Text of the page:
Anthropoid Origins

  title={Anthropoid Origins},
  author={Richard F. Kay and Callum Ross and Blythe A. Williams},
  pages={797 - 804}
Recent fossil discoveries have greatly increased our knowledge of the morphology and diversity of early Anthropoidea, the suborder to which humans belong. Phylogenetic analysis of Recent and fossil taxa supports the hypotheses that a haplorhine-strepsirrhine dichotomy existed at least at the time of the earliest record of fossil primates (earliest Eocene) and that eosimiids (middle Eocene, China) are primitive anthropoids. Functional analysis suggests that stem haplorhines were small, nocturnal… 
Anthropoid versus strepsirhine status of the African Eocene primates Algeripithecus and Azibius: craniodental evidence
New data support the idea that Algeripithecus and its sister genus Azibius are the earliest offshoots of an Afro–Arabian strepsirhine clade that embraces extant toothcombed primates and their fossil relatives and strongly challenge the role of Africa as the ancestral homeland for anthropoids.
Origins, Diversity and Relationships of Lemurs
  • R. Martin
  • Biology, Environmental Science
    International Journal of Primatology
  • 2004
Overall, it now seems that primates originated at around 90 Ma rather than the 55 Ma indicated by direct reading of the known fossil record, and colonization of Madagascar by lemurs would have taken place at about 80 Ma, double the date usually accepted, and should be interpreted in terms of contemporary continental relationships.
Arrival and diversification of caviomorph rodents and platyrrhine primates in South America.
Considering both the fossil record and these molecular datings, the favored scenarios are a trans-Atlantic migration of primates from Africa at the end of the Eocene or beginning of the Oligocene, and a colonization of South America by rodents during the Middle or Late Eocene.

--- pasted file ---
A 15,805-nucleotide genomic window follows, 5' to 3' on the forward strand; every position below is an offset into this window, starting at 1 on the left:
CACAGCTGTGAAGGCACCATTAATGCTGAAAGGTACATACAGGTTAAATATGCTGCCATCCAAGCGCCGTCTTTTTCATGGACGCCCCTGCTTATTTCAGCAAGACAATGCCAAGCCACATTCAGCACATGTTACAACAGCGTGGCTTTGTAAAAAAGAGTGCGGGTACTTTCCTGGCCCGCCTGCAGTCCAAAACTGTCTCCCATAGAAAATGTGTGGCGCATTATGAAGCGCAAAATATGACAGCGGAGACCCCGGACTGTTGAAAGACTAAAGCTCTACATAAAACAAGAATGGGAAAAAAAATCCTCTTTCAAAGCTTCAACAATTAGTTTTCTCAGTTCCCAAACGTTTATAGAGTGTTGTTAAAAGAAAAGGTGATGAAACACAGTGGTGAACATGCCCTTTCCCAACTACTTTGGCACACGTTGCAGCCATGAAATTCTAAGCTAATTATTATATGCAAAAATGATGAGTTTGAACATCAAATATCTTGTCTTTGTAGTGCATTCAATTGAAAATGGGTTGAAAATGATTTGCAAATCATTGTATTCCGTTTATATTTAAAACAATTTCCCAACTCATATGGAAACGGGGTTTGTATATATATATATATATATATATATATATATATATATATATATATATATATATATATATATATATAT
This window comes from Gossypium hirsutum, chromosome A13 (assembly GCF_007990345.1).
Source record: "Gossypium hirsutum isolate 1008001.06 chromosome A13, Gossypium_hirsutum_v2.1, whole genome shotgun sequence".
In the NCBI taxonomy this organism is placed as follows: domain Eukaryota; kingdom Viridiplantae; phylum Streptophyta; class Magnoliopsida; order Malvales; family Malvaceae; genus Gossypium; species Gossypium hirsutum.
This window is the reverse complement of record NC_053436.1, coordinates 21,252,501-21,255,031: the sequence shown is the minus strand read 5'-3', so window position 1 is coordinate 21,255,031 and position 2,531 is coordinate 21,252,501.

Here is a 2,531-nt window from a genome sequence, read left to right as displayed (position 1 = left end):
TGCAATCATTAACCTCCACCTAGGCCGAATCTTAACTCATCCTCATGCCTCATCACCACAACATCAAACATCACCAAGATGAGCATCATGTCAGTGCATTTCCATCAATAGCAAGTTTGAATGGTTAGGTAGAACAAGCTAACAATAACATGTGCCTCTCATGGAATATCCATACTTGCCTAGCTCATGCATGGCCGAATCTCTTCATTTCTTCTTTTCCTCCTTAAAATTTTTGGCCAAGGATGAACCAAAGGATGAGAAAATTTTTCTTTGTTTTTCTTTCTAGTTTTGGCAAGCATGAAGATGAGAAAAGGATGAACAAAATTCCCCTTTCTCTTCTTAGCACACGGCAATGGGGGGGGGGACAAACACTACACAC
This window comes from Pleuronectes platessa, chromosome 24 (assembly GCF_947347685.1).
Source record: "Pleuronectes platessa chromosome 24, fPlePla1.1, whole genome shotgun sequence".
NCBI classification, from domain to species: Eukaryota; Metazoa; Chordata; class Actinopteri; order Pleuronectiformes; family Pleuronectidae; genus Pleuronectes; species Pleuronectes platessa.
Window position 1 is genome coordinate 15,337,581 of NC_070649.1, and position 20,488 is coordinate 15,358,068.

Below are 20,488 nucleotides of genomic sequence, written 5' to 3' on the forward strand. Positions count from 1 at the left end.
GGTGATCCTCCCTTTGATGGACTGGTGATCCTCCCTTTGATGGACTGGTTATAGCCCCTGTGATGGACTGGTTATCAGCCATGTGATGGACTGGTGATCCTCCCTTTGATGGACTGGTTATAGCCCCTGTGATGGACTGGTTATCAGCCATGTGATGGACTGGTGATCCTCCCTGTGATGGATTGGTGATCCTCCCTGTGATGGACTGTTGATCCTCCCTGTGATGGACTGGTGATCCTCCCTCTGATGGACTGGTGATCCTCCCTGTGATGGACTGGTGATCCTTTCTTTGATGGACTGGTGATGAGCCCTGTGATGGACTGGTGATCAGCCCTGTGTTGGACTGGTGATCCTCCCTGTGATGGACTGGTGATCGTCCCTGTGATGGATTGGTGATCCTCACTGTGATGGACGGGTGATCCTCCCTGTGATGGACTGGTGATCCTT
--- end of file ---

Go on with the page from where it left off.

Hands of early primates.
What is known about the early evolution of primate hands from a comparative perspective that incorporates data from the fossil record is reviewed and new comparative data and documentation of skeletal morphology for Paleogene plesiadapiforms, notharctines, cercamoniines, adapines, and omomyiforms are provided.
New adapiform primate of Old World affinities from the Devil's Graveyard Formation of Texas.
The labyrinthine morphology of Pronycticebus gaudryi (Primates, Adapiformes)
The investigation of the labyrinthine morphology of Pronycticebus gaudryi, reveals no synapomorphy with the labyrinths of modern anthropoids, which supports the hypothesis that the Cercamoniinae and other Adapiformes are the sister group of toothcombed primates.
Astragalar morphology of Afradapis, a large adapiform primate from the earliest late Eocene of Egypt.
An astragalus from BQ-2 is described, attributable to Afradapis on the basis of size and relative abundance, and comparisons to a sample of euarchontan a stragali show the new fossil to be most similar to those of adapines and lorisids.
Taxon combinations, parsimony analysis (PAUP*), and the taxonomy of the yellow-tailed woolly monkey, Lagothrix flavicauda.
It is concluded that specific taxon combinations of the primary study group has a biasing effect in parsimony analysis, and that the cladistic rationale for resurrecting the Oreonax generic distinction for the yellow-tailed woolly monkey (Lagothrix flavicauda) is based on an artifact of idiosyncratic sampling within the study group below the genus level.
Evolution of activity patterns and chromatic vision in primates: morphometrics, genetics and cladistics.
This study investigated the evolution of activity patterns and trichromacy in primates using a new method for reconstructing activity patterns in fragmentary fossils and by reconstructing visual system character evolution at key ancestral nodes of primate higher taxa.
Darwinius masillae is a strepsirrhine--a reply to Franzen et al. (2009).